IMMEDIATE EXPENSING OF CAPITAL PROPERTY
The Canadian government recently passed legislation that temporarily allows certain businesses to immediately expense up to $1.5 million of eligible property each year. This legislation has a long and tortured history that has caused heartburn to business owners and accountants across the country since it was promised long ago but didn’t find its way into law until after the first tax returns, which would have been eligible for this treatment were long past due. Then, between the promise made and the actual enactment date, various substantial changes were made, which had significant effects for anyone potentially using these new provisions. Regardless of the history, the immediate expensing provisions are now law, and we have certainty around which we can plan.
Here’s a high-level overview of the main points
Who is eligible?
CCPCs (Canadian-controlled private corporations) and unincorporated businesses carried on by Canadian resident individuals and eligible partnerships. The immediate expensing limit must be shared among all members of an associated group of eligible persons or partnerships.
What is eligible?
To qualify, the capital property must be:
When is the deduction available?
CCPCs can claim the immediate expensing amount on assets acquired on or after April 19, 2021, and which become available for use before January 1, 2024.
Eligible partnerships and individuals can claim the amount on assets acquired on or after January 1, 2022, and which become available for use before January 1, 2025.
The deduction must be claimed before the tax return in which the deduction is claimed is more than 12 months past due.
Where can I claim the deduction?
The deduction will be claimed as a separate line on Schedule 8 of your tax return and is part of your capital cost allowance claim. Remember that this is a tax deduction, and your decision on whether or not to claim the amount will not affect your financial statements (other than taxes payable and tax expense).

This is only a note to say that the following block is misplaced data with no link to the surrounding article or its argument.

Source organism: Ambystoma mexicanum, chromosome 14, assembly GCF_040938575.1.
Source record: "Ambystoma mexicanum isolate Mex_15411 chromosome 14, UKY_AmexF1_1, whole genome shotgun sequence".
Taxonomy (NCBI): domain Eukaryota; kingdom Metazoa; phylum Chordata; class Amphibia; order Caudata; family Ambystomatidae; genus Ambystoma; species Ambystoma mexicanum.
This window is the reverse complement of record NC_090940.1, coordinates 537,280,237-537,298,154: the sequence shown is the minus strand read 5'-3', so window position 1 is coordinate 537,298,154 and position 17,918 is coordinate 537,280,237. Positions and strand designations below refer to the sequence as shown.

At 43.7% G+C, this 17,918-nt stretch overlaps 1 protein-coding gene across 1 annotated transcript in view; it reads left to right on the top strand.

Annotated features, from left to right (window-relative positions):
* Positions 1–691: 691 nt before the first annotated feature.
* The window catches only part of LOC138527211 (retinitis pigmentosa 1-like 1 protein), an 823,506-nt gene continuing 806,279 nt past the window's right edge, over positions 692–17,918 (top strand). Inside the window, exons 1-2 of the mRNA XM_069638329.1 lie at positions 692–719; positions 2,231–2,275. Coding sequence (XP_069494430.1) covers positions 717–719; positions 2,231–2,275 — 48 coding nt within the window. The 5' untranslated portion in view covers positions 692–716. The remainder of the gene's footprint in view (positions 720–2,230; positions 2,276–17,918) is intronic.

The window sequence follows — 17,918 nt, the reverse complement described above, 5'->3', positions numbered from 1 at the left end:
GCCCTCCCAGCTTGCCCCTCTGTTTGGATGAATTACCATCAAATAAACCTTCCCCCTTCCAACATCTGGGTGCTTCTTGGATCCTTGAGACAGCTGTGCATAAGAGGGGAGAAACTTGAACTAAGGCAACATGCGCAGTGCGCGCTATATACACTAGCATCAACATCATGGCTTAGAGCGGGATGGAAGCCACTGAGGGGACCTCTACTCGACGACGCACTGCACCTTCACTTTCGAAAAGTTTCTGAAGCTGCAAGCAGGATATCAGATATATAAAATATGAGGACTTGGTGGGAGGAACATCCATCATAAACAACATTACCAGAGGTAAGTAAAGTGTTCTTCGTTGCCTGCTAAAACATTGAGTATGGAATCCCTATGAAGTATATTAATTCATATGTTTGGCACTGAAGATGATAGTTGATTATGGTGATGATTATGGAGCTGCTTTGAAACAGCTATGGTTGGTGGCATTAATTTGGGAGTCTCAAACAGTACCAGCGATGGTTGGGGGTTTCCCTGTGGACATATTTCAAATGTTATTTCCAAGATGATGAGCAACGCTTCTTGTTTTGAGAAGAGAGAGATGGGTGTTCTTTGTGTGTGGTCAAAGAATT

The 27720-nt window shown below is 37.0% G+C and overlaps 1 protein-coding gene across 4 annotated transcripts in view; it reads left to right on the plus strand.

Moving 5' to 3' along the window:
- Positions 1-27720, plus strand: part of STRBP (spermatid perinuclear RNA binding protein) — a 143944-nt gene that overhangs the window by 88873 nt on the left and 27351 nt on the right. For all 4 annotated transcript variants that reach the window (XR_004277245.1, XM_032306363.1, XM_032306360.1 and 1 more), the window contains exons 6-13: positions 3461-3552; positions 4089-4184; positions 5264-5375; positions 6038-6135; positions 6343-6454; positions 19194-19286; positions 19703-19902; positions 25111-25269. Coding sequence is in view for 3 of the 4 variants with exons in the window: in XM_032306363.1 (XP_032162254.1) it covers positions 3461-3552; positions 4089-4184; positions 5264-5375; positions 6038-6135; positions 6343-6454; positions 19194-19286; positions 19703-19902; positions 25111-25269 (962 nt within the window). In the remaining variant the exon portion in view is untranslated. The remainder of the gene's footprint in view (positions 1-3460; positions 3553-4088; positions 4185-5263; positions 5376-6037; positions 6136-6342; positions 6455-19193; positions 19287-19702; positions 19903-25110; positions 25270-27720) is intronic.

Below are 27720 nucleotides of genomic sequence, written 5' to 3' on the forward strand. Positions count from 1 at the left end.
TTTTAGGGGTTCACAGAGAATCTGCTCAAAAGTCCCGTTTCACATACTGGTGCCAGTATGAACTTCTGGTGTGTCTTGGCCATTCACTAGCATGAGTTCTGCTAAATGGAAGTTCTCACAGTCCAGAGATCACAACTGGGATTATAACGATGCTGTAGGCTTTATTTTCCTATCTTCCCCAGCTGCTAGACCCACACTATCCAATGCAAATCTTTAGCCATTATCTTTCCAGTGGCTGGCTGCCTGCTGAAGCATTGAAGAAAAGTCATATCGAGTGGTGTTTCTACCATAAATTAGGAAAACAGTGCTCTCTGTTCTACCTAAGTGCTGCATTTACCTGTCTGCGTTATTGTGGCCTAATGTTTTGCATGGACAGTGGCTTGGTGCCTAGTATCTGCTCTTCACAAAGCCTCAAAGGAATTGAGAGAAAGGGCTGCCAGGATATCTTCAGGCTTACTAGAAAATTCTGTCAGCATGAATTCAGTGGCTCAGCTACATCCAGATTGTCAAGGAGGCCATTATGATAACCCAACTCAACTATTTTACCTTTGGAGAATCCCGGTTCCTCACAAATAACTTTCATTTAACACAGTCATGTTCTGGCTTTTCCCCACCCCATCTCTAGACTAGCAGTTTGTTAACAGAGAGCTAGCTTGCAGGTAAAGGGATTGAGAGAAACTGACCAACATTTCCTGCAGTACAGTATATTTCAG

Also, be aware that this deduction is only available to corporations and businesses resident in Canada for tax purposes.
Why has this deduction been introduced?
The immediate expensing deduction was introduced in the 2021 budget as a means to free up capital for businesses to invest in assets that drive economic growth. The government intends for this provision to be used, and if it suits your situation and helps your business, you should use it. However,
How do I know whether I should claim the immediate expensing amount?
The immediate expensing amount can be a powerful tax planning tool since the amounts involved are potentially quite significant. With great power comes great responsibility, and you should carefully optimize the benefits of this tool. You need to be aware that the new rules do not add any new deductions in the long run; they speed up the timeline along which the expense is claimed. Therefore, what you claim today may come back as income down the road. You should consult with your tax advisor to be sure that you claim the appropriate amount in the current year and that your decision is optimized for the long run rather than only for the present time.
If you do decide to claim the immediate expensing amount, keep the following planning points in mind:
Time your purchases. Make sure you are not over the $1.5 million maximum annual limit for the current period. If necessary, consider whether you should delay capital purchases. Or, if you have more room and need the deduction, consider purchasing early. However, always keep the entire economic picture in mind. Taxes are only a part of the picture.
Remember that the immediate expensing amount cannot be carried forward. If you cannot make use of it in the year an asset is purchased, you lose the opportunity. This does not mean you lose the ability to expense the purchase over time; it just means you go back to the applicable CCA rules.
If you have several related companies or entities, consider which business will claim the immediate expensing amount. Use the deduction where it helps the most.
As a general rule, claim the immediate expensing amount on assets with the lowest CCA rate first.
Always keep in mind the potential for recapture of CCA in the future. You don’t want to use the immediate expense deduction to lower your income when you are already in a low tax bracket, only to have the recapture of CCA cause you to pay taxes at a higher rate in the future.
If you would like to discuss how the immediate expensing amount could help your tax situation, please get in touch with us for a consultation.